Apicii librorum X qui dicuntur De re coquinaria quae extant

I was browsing Project Gutenburg, and came across the following Roman cookbook.

In Latin


And with an English Translation


I am enough of a cook to think this is at best a set of Quality 5 tractatus in Profession: Cook. The instruction leave out too many details to be very useful. But while I was browsing I noticed a number of recipies that called for "laser" or as Wikipedia translated it Silphium


Hmmm. A Roman cookbook that has a bunch of recipes that call for a herb which the last known stalk was given to Nero. Somewhere in the order, there has got to be a Jerbiton mage who won't accept this and is going to try every recipe in that cookbook.

Some of the earliest cookbooks were written to/for other experienced chefs, so extensive details of methods of preparation were left out.
There is a vast difference between a chef and a cook. Watching shows like Chopped (on the Food Network) and Master Chef have given me a deep appreciation for what I don't know. I'm often applauded by my wife, family and friends for the meals I cook and serve and the things I bake. I have a fantasy of being a chef, but the hard reality of that courtesy of Anthony Bourdain's Kitchen Confidential and the TV series Hell's Kitchen disabuse me of my belief that I could actually hack the grind. :smiley:

Actually, De Re Coquinaria ("On cooking") of Apicius was considered a pretty good Summa, in ancient times. What makes it a Summa is its comprehensiveness -- its attempt to cover all areas of cooking rather than a single one.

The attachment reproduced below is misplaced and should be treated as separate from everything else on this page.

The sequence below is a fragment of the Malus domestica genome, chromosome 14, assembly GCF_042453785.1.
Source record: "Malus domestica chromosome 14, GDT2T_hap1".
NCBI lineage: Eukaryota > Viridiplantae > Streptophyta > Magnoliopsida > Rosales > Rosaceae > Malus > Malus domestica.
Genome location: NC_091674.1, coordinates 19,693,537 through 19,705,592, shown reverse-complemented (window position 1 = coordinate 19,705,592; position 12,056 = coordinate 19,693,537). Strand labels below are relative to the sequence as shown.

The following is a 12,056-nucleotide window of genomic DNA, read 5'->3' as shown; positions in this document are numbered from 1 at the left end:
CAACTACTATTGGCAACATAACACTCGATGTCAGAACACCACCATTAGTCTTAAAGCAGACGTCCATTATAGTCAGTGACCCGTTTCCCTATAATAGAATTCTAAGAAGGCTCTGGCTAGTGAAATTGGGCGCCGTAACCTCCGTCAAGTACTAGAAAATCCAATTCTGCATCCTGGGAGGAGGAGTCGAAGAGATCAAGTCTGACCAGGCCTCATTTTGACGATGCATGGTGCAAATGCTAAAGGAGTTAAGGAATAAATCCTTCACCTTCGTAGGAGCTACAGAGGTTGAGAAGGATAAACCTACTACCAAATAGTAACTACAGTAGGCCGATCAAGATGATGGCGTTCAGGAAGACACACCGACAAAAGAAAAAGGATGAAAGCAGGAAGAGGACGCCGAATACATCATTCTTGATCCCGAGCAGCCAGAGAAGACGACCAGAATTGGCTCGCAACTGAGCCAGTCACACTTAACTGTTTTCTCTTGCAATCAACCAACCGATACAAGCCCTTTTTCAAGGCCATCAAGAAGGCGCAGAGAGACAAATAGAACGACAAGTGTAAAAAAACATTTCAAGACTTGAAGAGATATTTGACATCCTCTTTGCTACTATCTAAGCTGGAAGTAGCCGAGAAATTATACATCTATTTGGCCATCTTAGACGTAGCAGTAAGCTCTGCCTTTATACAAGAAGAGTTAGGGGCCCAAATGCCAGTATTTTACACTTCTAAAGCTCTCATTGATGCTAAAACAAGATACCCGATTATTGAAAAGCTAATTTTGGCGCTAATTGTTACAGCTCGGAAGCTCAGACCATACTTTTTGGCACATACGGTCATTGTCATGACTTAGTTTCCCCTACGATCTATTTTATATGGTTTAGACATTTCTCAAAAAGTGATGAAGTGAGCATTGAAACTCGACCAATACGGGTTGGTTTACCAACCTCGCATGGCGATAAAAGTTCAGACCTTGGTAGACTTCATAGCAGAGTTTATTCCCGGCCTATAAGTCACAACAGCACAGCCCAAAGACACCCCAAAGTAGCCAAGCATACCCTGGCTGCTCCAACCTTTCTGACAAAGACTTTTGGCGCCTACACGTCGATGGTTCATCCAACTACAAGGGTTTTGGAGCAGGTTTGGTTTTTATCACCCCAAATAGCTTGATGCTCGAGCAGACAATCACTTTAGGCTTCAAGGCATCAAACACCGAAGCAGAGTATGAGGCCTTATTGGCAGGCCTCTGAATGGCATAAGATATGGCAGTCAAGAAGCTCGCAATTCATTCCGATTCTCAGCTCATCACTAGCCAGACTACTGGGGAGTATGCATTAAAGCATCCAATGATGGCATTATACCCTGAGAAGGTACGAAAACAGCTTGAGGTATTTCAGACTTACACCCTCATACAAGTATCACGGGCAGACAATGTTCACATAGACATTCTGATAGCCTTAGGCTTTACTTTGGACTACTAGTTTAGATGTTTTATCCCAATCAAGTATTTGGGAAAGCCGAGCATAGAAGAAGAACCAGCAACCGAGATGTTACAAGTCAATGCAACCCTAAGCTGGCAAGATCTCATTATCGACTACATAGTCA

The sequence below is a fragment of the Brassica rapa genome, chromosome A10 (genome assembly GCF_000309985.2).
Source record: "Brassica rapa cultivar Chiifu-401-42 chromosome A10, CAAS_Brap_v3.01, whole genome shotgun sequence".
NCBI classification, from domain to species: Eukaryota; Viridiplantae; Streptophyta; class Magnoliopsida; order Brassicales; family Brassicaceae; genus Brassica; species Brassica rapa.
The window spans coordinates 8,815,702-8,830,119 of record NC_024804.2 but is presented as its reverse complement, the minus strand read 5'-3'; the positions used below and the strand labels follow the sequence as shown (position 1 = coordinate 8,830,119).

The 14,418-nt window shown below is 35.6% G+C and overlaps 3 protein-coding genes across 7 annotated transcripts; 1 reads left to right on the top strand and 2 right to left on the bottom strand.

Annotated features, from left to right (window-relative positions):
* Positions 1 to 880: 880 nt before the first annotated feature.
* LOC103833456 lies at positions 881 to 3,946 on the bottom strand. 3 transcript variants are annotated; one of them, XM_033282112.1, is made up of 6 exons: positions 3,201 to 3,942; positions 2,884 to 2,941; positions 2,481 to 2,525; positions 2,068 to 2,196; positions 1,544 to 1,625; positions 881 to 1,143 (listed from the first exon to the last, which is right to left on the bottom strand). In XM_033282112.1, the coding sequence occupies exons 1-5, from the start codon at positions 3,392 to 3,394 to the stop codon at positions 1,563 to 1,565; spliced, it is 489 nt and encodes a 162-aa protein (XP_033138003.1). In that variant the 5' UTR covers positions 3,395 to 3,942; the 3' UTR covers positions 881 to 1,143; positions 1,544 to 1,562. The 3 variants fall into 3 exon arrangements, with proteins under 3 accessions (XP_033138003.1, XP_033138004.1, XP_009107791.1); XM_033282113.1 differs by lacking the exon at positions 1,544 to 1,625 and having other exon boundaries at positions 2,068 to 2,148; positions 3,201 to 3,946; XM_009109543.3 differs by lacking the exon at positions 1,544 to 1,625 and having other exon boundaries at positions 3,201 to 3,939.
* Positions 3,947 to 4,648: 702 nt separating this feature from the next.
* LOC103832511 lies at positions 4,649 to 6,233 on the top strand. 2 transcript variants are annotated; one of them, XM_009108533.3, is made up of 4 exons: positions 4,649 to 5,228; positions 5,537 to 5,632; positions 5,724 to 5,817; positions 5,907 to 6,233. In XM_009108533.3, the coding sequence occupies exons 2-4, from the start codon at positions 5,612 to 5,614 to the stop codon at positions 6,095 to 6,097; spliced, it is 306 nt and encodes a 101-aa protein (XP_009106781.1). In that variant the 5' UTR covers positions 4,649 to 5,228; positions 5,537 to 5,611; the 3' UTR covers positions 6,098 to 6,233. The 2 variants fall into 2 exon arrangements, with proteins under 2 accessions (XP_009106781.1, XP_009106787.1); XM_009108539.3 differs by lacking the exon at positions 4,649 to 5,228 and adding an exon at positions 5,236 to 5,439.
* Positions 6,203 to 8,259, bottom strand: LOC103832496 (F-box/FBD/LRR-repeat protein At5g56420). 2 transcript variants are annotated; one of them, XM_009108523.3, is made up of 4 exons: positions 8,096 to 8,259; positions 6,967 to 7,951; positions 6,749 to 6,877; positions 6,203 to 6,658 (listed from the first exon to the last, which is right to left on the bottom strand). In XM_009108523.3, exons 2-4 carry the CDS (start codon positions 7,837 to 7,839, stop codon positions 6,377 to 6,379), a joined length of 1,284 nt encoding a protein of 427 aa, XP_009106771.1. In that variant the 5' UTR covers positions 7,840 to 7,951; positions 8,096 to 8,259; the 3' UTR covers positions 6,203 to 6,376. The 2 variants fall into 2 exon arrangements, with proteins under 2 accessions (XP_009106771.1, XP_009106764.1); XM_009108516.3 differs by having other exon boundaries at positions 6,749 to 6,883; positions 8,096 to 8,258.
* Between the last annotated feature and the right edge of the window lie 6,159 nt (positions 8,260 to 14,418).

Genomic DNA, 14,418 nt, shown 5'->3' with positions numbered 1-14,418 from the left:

Comprehensive in terms of types of dishes, yes it seems pretty complete. Comprehensive in terms of including complete instructions of how to cook something rather than just general outlines, not so much. Things like "how long should it be cooked?" "How close to the fire should it be cooked" "Exactly what proportion of spices are we talking about?" are unevenly covered.

The way I figure it, if someone would read something and it would bring them up to some level of competency but no more, it should be a summae, whereas if anyone already competent could read it and get something out of it if it covered something they were not familiar with, it is a tractatus. Under this line of reasoning, Apicii librorum X qui dicuntur De re coquinaria quae extant really seems like tractatus territory. One could be a fairly good cook with a good idea of the proper proportion of ingredients and still learn a lot from this book.